Closing the gap to improve the capacity of existing fiber optic networks

http://www.gizmag.com/cudos-fiber-optic-network-capacity/26969/

Closing the gap to improve the capacity of existing fiber optic networks

By Darren Quick

April 7, 2013

Researchers claim to have increased the data capacity of optical networks to
the point that all of the world’s internet traffic could be transmitted via a
single fiber (Photo: Shutterstock)

A team of researchers working through Australia’s Centre for Ultrahigh
Bandwidth Devices for Optical Systems (CUDOS) has developed data encoding
technology that increases the efficiency of existing fiber optic cable
networks. The researchers claim their invention increases the data capacity
of optical networks to the point that all of the world’s internet traffic
could be transmitted via a single fiber.

Compatible with existing networks, the data encoding technology involves
making more efficient use of available data channels. Where existing networks
transmit data with gaps between the channels, the new approach packs the data
channels closer together, thereby allowing more lanes on the same
super-highway.

To demonstrate the system, the researchers re-programmed a LCoS (liquid
crystal on silicon) Wavelength Selective Switch (WSS) to make more efficient
use of available data channels. A WWS is a network component that uses
different wavelengths of laser light to combine (or multiplex) multiple
digital data streams onto a single optical fiber.

The research team, which included Professor Arthur Lowery and Dr Liang Du of
the Monash Department of Electrical and Computer Systems Engineering and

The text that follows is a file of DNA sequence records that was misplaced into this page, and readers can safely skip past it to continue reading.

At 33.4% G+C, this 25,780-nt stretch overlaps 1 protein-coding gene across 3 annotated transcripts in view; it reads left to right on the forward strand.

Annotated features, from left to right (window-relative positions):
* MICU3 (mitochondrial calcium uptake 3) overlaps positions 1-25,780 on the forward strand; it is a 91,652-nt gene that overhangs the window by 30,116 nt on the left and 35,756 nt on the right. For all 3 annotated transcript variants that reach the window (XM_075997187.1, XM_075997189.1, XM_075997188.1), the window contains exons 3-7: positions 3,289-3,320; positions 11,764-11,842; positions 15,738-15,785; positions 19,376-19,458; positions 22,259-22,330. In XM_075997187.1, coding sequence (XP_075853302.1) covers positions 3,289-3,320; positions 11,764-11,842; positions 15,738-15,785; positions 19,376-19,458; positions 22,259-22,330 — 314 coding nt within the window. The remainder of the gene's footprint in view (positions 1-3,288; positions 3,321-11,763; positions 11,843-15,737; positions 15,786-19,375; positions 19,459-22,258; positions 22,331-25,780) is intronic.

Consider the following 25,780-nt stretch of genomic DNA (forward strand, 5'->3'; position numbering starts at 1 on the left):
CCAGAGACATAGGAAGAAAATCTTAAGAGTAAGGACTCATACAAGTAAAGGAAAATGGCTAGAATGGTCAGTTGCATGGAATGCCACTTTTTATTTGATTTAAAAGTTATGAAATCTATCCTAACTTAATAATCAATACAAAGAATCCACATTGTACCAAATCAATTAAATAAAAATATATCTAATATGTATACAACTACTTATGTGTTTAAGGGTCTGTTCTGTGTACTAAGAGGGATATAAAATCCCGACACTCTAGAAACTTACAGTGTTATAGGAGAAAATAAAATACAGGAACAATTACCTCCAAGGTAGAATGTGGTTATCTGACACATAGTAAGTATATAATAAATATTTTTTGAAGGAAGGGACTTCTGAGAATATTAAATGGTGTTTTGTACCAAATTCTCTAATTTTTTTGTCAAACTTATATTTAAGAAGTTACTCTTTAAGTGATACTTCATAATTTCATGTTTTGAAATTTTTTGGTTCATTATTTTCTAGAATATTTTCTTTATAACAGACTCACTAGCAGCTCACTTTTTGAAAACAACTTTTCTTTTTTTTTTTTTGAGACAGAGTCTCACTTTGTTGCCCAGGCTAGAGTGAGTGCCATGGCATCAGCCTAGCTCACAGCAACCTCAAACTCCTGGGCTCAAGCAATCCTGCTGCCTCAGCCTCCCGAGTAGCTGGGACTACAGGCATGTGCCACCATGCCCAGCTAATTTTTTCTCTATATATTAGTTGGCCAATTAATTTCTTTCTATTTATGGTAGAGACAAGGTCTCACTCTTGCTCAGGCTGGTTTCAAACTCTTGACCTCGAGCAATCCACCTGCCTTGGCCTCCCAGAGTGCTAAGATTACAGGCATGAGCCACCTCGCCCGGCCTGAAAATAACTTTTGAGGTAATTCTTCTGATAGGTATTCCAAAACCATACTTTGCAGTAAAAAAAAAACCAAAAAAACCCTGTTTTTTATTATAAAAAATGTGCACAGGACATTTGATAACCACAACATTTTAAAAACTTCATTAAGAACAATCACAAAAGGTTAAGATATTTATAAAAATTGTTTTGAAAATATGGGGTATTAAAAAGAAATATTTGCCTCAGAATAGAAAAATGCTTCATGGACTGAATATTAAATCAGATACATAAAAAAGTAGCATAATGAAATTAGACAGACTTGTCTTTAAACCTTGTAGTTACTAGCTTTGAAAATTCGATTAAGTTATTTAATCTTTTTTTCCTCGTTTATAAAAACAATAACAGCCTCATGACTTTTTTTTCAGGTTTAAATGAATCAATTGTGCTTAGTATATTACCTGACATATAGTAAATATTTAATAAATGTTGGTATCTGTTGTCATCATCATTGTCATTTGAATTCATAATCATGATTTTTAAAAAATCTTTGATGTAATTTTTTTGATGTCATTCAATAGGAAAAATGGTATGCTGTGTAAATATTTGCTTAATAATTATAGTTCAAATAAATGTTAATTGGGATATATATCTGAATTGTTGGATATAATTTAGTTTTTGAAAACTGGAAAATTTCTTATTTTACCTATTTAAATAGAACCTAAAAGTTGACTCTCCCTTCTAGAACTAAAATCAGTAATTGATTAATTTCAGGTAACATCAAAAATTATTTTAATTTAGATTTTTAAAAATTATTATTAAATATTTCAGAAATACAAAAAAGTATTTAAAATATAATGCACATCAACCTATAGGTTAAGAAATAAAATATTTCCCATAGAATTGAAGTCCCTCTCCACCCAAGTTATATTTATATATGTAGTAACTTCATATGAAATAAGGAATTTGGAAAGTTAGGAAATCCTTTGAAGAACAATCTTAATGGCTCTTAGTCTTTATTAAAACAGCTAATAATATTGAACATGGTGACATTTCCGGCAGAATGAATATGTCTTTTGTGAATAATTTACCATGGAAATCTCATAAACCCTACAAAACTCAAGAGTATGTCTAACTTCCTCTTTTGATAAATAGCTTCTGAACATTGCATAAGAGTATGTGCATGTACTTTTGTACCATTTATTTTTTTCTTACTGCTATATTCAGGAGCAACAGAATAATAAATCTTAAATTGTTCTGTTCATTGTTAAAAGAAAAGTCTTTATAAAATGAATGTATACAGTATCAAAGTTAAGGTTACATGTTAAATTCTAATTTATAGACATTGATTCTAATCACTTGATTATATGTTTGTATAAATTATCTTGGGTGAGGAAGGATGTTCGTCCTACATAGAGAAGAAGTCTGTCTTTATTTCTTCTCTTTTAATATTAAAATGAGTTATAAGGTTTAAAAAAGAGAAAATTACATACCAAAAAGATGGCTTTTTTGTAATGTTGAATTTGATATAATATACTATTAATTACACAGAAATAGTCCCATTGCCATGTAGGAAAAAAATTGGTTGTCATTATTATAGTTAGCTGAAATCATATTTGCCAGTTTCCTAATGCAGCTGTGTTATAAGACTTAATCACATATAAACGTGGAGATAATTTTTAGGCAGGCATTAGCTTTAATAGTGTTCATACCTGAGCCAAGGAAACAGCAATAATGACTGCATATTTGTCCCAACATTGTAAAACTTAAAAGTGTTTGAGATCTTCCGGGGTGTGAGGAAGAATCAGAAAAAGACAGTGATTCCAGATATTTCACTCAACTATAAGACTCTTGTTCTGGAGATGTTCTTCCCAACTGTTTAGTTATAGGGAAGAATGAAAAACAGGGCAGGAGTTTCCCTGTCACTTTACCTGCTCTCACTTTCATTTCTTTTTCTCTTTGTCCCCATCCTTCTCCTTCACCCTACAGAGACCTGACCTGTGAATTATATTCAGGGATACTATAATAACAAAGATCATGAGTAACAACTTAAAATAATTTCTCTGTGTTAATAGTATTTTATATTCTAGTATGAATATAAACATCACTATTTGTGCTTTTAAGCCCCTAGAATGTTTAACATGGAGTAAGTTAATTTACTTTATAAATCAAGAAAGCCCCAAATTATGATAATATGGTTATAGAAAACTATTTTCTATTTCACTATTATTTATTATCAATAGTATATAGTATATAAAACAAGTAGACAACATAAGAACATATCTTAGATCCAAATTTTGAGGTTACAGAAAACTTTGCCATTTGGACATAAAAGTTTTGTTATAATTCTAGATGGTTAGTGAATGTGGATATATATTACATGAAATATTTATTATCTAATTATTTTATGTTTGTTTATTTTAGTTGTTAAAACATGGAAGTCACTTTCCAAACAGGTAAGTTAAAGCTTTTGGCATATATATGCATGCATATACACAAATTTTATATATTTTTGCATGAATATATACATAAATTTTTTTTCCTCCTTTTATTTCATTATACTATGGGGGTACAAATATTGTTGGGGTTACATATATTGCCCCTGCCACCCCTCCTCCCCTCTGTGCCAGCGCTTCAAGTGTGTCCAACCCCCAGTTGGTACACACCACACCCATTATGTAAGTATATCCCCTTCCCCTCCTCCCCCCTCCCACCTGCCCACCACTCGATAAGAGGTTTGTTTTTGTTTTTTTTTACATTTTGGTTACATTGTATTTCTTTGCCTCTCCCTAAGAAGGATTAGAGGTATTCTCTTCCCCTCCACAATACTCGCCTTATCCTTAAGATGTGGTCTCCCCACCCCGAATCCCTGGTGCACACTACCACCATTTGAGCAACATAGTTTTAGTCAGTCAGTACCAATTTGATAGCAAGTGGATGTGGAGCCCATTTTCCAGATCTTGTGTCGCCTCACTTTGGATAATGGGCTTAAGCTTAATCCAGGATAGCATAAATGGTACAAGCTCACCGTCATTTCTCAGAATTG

Jochen Schroeder, Joel Carpenter and Ben Eggleton from the University of
Sydney, managed to transmit a signal of 10 terabits per second (Tb/s) more
than 850 km (528 miles) using the new technology.

That’s still well short of the 26 Tb/s data transmission speeds achieved by
scientists at Germany's Karlsruhe Institute of Technology (KIT), but is over
a far greater distance than the 50 km (31 miles) that team achieved.

Professor Lowry said that the switch could be used to squeeze signals into
the gaps in data traffic that flows around large optical-ring networks
between cities. "Importantly, new traffic can be squeezed into the fiber at
any location and added to any ‘lane’ of the fiber freeway even between
existing lanes,” he said. "Rather than laying hundreds of new parallel
optical fibers to boost network capacity, we can make more efficient use of
the existing network by tweaking the way data is transmitted over long
distances."

“Our approach is so flexible, network operators could adjust capacity to
respond to increased demand, for example from people following big sport
events like the Olympics," added Dr Schröder.

The team believes the technology would allow existing infrastructure to cope
with the rising demand for internet, which is expected to increase 1,000 fold
over the coming decade, with minimal investment.

"Because we are have made use of equipment that is already on the market,
this technology could be translated to the consumer quite quickly,” said Dr
Du.

The team’s findings were presented last month at the Optical Fiber
Communication Conference in California. It was presented as a postdeadline
paper, which are intended to give attendees the opportunity to hear
breakthrough results in rapidly advancing areas.

Source: CUDOS

...

“Our approach is so flexible, network operators could adjust capacity to
respond to increased demand, for example from people following big sport
events like the Olympics," added Dr Schröder.

As a Internet user: We want more bandwidth every second and every minute
of the day. We don't want to wait for youtube videos to stream, games to
download, we don't want lag in our videogames while other member of the
family is streaming a movie. Give me 2 tera/s, and I will have lag in my
mmorpg game while my dad watch 4K video from Netflix. It will not be
enough. Never enough is enough. Theres only one answer More, and is all the
time 365 days every year. +1 a leap year.
I suppose the line is to try to explain it to no-internet users. But is
still weird.